As there is no way an educator could know your individual feelings or circumstances, or what sort of information was being disclosed, the most helpful advice I can provide has to do with how you should approach and structure your speech.
The introduction should give the audience a sense of the purpose of the speech. In other words, you should think about why your audience would be interested in hearing about this. You should think also about whether there is a moral lesson you are attempting to convey, and whether the point of your speech is that it is bad to betray confidences or that it is imprudent to over-share personal information at work. The main purpose of the introduction is to capture the attention and sympathy of your audience.
The second section of your speech is what in classical rhetoric is called the "narratio," or "narration." This should consist of a simple and factual recital of the major events that occurred, including the type of information shared and the degree to which you made explicit your desire that the information remain confidential. You should also mention why you wanted this information to stay confidential.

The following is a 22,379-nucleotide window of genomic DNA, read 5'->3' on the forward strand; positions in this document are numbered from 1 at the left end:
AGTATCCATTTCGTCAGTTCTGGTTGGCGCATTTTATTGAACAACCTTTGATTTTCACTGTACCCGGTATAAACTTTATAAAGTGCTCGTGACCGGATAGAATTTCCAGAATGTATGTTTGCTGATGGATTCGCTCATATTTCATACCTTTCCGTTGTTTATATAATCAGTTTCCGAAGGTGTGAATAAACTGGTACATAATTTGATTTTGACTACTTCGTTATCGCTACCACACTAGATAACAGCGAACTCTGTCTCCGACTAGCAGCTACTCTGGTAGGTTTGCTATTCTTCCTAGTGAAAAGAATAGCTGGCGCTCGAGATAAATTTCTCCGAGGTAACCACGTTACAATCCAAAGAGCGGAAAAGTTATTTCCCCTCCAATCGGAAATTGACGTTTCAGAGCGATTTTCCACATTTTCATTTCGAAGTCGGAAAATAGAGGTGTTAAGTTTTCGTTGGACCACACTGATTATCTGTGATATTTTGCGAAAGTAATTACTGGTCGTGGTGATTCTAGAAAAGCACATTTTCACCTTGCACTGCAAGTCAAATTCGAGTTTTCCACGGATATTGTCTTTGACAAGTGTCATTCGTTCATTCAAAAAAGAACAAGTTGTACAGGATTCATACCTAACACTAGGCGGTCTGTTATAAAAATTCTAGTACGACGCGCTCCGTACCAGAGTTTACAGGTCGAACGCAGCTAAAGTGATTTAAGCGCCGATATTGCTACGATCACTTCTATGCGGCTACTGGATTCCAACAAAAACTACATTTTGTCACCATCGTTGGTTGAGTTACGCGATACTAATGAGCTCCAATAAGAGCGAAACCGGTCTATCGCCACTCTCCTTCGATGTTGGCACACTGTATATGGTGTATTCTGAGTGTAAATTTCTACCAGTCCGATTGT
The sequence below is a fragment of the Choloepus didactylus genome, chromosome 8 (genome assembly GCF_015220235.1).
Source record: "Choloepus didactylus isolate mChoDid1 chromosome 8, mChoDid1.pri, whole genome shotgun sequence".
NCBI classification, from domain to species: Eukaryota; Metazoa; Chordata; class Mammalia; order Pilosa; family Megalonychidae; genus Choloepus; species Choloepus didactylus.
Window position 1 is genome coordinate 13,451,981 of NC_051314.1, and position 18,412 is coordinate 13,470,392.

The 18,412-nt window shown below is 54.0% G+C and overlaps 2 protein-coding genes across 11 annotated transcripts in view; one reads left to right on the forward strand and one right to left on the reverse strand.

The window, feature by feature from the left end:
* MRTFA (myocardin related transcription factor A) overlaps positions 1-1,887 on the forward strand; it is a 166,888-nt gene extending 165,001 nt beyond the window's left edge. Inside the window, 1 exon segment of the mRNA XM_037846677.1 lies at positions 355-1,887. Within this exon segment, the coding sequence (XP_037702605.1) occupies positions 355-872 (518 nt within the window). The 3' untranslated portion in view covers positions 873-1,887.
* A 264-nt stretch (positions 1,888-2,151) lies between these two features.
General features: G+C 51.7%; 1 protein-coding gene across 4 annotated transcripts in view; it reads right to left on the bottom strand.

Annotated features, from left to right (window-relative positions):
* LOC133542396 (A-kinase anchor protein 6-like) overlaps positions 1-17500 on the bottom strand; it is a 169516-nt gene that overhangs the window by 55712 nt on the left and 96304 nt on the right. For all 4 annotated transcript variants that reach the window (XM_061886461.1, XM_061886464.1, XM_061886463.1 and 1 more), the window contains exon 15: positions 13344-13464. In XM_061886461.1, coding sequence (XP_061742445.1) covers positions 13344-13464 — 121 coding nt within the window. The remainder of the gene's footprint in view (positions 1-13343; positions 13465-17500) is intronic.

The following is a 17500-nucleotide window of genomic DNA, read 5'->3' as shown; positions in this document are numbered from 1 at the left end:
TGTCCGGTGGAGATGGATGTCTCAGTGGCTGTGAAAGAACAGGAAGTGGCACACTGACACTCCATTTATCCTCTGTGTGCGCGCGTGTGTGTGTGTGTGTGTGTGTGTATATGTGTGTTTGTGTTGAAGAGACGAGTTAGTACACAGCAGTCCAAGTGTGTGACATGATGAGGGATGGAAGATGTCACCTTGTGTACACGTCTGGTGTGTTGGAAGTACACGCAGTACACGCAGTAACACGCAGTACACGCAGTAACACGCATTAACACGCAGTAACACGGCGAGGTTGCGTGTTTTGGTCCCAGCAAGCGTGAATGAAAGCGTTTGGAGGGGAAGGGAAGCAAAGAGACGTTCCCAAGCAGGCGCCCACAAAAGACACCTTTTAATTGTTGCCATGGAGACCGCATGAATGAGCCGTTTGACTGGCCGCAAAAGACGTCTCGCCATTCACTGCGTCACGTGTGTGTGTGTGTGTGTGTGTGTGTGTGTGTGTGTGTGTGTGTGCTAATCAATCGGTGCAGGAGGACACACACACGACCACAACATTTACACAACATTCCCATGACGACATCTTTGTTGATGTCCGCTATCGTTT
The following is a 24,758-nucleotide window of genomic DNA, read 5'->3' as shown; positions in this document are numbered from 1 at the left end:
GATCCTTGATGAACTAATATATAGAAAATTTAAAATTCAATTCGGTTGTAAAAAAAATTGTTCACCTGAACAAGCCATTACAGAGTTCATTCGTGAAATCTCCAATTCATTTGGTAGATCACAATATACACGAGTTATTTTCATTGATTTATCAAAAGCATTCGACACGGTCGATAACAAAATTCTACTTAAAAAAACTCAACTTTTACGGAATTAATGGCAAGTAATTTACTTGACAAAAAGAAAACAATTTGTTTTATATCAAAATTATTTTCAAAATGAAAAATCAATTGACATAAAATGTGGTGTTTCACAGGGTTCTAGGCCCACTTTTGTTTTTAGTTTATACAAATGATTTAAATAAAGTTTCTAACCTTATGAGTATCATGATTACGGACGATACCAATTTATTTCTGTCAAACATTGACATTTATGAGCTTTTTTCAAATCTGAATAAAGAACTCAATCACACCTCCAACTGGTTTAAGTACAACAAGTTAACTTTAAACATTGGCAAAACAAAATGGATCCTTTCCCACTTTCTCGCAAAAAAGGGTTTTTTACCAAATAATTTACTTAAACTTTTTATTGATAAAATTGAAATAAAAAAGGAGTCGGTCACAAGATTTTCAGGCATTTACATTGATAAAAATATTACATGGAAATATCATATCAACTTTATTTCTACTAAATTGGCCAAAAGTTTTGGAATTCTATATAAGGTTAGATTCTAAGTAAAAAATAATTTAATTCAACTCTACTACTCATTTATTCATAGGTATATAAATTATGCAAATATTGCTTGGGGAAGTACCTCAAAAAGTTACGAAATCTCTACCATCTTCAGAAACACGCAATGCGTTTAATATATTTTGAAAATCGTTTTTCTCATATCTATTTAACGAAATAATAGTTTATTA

Next you should describe the moment when you first discovered the information had been shared at work. A good way of organizing this part of the speech would be by the individuals with whom the information was shared. In other words, you might state, "When I arrived at work the next morning, the [security guard or receptionist?] mentioned..." Then you could describe how that made you feel and why. You could talk about how this new, shared information affected your relationships. You might continue in a similar way to discuss interactions with several other people at work including managers and friends. You might conclude this section with a discussion of your first meeting with the person who betrayed your confidence after you found out about the betrayal.
Your conclusion might reflect back on what you would have done differently.